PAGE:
At the request of the U.S. Food and Drug Administration, the manufacturer recalled ice produced after the flooding. Based on distribution records and the Pennsylvania attack rate, more than 5,000 people may have become ill from consumption of the 60- 300 tons of ice produced in the week following the flood. Macaroni salad and gelatin prepared with ice from the manufacturer were also recalled. The manufacturer agreed to decontaminate its wells and machinery before resuming production. Reported by: GH Talbot, MD, EA Brown, MD, M Collins, MD, DS Smith, MD, University of Pennsylvania School of Medicine, Philadelphia; RB Hirschhorn, MS, RG Sharrar, MD, D Farris, MD, Philadelphia Dept of Public Health; R David, MD, Acting State Epidemiologist, Pennsylvania Dept of Health. DC Rodeheaver, PR Silverman, DrPH, State Epidemiologist, Delaware Dept of Health and Social Svcs. L Johnson, P Oliver, US Food and Drug Administration. Div of Field Svcs, Epidemiology Program Office; Respiratory and Enterovirus Br, Div of Viral Diseases, Center for Infectious Diseases, CDC.

Editorial Note

Editorial Note: Ice has rarely been implicated as a vehicle of infection. Its identification as the source in these outbreaks has raised several concerns. The high attack rates of diarrhea among people who ingested ice with alcoholic or carbonated beverages are striking because each of these beverages should have some disinfectant effect. Furthermore, since ice is not consistently controlled by any state or federal agency, jurisdiction for maintaining the quality of commercially produced ice or for recalling already distributed ice is unclear. Some of the containers of ice involved in the Pennsylvania and Delaware outbreaks did not carry labels identifying the manufacturer, and none were marked with the production date. Consequently, tracing the extent of the outbreak and determining which ice to recall was difficult.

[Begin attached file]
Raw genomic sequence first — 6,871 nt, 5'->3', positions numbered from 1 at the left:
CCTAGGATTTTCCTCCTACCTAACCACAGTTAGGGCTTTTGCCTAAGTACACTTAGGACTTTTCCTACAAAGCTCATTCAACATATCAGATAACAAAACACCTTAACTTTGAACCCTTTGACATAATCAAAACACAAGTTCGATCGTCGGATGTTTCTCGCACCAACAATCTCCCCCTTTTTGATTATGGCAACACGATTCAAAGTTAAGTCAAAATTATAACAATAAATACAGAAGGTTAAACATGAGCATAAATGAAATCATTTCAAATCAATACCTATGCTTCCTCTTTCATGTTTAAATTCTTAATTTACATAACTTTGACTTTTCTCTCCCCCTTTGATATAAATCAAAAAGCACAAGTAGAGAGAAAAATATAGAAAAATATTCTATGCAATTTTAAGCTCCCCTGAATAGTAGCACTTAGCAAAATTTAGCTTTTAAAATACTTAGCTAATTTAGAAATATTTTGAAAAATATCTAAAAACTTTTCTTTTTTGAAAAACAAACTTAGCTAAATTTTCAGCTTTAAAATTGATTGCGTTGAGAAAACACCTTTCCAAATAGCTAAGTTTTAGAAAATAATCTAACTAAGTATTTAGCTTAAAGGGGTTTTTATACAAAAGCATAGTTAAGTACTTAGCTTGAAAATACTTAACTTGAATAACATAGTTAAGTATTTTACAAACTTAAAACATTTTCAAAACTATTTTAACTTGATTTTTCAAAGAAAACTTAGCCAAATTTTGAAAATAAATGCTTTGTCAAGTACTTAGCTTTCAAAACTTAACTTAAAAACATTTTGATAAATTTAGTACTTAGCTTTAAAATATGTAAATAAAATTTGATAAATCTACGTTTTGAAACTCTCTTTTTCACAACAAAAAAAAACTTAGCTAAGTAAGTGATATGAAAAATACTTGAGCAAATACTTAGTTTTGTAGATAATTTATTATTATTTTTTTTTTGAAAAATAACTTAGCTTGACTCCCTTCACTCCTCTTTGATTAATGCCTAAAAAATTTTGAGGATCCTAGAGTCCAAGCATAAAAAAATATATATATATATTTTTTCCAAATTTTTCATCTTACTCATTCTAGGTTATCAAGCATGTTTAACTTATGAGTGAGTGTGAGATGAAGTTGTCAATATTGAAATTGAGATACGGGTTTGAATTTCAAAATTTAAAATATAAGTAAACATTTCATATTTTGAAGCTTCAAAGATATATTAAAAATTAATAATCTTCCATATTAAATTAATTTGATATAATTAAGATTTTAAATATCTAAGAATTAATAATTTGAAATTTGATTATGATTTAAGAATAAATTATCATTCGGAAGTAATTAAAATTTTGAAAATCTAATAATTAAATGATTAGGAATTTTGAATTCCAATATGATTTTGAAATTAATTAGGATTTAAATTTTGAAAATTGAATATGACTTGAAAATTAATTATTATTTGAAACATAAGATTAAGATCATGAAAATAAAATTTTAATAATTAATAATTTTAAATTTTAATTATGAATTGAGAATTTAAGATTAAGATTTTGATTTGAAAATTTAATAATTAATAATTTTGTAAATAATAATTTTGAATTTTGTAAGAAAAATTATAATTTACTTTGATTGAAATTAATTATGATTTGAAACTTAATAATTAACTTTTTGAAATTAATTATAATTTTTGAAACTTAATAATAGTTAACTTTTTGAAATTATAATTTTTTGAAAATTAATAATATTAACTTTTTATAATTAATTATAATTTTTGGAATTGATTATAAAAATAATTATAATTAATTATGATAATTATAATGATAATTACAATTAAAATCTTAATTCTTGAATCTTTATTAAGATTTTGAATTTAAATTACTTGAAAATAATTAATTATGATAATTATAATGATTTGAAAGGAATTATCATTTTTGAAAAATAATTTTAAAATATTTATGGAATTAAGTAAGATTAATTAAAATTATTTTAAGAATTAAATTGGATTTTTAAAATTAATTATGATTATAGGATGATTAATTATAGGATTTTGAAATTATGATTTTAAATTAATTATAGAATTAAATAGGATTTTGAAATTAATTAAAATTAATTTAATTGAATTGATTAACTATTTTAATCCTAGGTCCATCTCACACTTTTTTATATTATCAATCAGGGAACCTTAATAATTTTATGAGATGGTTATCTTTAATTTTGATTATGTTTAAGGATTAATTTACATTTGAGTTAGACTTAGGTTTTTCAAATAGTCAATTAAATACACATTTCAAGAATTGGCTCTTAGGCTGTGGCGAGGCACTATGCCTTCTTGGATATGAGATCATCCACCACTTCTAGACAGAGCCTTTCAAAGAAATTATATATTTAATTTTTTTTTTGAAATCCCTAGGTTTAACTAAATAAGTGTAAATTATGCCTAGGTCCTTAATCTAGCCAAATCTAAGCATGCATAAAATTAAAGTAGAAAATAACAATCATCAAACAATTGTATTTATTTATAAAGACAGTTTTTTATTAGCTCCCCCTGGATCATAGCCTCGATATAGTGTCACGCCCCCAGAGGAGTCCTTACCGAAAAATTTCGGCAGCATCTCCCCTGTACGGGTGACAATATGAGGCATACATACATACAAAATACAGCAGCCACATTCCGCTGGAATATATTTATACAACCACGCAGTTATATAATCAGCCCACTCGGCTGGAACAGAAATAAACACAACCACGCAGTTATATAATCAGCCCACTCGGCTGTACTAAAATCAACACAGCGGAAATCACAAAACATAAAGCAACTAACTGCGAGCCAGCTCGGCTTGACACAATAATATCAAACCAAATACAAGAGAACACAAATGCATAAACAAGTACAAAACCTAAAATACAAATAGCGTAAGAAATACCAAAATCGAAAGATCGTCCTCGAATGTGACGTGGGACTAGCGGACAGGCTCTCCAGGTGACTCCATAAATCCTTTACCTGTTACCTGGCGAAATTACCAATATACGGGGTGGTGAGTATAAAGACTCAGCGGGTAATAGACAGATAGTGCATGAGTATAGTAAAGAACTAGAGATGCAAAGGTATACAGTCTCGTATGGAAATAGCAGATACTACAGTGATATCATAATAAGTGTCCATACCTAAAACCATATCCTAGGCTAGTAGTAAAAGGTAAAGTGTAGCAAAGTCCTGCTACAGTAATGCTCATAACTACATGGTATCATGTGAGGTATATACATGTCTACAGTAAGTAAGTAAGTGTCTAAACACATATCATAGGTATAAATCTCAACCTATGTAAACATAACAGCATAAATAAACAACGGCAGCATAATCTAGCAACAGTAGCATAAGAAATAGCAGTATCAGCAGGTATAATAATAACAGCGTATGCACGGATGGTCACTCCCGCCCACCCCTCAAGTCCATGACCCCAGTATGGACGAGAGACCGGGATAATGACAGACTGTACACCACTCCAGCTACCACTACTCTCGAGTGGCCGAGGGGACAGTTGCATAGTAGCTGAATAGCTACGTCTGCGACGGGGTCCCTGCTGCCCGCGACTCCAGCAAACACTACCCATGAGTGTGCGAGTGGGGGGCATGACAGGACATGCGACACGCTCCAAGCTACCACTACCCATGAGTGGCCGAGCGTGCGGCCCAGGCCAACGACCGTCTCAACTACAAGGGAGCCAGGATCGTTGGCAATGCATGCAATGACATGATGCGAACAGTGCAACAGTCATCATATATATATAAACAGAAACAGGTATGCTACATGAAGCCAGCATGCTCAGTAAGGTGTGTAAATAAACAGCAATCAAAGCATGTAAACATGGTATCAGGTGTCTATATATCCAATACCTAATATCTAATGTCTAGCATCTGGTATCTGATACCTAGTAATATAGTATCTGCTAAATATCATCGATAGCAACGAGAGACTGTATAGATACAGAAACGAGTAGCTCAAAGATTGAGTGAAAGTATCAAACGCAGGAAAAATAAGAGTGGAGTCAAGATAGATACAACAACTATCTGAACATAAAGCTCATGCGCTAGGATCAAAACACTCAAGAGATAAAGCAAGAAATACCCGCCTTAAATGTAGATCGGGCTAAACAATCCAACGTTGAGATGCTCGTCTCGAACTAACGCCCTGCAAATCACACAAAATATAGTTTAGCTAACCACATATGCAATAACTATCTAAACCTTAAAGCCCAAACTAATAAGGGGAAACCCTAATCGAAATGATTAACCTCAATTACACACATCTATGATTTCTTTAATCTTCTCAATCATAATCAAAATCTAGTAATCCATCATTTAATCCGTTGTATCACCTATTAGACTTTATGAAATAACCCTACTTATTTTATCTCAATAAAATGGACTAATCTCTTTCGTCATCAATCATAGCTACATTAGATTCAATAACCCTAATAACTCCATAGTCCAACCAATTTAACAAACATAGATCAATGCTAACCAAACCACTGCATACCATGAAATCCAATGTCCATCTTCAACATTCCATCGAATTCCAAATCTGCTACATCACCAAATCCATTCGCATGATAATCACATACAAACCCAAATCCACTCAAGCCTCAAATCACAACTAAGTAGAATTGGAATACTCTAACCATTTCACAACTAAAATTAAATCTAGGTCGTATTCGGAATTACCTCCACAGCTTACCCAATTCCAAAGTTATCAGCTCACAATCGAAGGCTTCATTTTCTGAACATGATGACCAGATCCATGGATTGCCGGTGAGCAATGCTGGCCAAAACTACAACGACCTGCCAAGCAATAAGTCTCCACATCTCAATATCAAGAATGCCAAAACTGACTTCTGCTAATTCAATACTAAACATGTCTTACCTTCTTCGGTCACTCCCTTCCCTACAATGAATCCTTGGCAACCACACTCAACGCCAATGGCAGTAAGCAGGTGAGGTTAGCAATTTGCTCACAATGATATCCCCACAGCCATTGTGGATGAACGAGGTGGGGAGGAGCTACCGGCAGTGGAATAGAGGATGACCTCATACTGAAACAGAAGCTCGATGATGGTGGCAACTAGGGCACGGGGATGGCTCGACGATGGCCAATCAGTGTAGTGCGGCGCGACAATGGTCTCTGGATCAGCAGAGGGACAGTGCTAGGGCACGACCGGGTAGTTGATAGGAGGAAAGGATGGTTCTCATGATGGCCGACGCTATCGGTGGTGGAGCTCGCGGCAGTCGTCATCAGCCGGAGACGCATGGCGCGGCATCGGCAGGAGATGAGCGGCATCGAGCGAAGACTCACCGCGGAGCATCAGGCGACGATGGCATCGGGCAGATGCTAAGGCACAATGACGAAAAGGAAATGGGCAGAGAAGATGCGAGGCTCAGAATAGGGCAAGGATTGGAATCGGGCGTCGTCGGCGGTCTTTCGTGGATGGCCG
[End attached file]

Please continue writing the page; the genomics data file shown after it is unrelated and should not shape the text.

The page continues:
This outbreak was characteristic of diarrheal illness caused by viruses other than rotaviruses (1). There were high rates of nausea, vomiting, and diarrhea; the incidence of fever was low; and incubation periods and lengths of illness were short. Stool samples contained no bacterial agents.

Norwalk agent has been identified as the causative agent in 42% of 74 past U.S. diarrhea outbreaks of nonbacterial origin, on the basis of a fourfold rise in antibody titer (2). Other viral agents identified in U.S. outbreaks include the Snow Mountain and Marin County agents (astrovirus-serotype 5). Viral agents associated with outbreaks in other countries, such as caliciviruses, other astroviruses, and non- group A rotaviruses, have not been known to cause outbreaks of diarrheal illness in the United States, perhaps because of current methods of specimen collection, handling, and processing.

Most stool specimens from field investigations are frozen before examination. The finding of a 27-nm virus-like particle in a freshly collected, refrigerated (+4))oC) stool sample may support recent changes in thinking about collection and storage of such specimens. Although deep freezing (-70))oC) maintains the viability of some viruses, it also causes a loss of definition of their structure (3). Examination of fresh, loose, large-volume, refrigerated specimens may be the key to identifying the causative agent in future investigations. Further laboratory studies are being conducted to characterize and identify the agent involved in these outbreaks.

References

  1. Kapikian AZ, Chanock RM. Norwalk group of viruses. In: Fields BN, ed. Virology. New York: Raven Press, 1985:1495-1517. 2. Kaplan JE, Gary GW, Baron RC, et al. Epidemiology of Norwalk

gastroenteritis and the role of Norwalk virus in outbreaks of acute nonbacterial gastroenteritis. Ann Intern Med 1982;96:756-61. 3. Cubitt WD, Blacklow NR, Herrmann JE, Nowak NA, Nakata S, Chiba S.

Antigenic relationships between human caliciviruses and Norwalk virus. J Infect Dis 1987;156:806-14.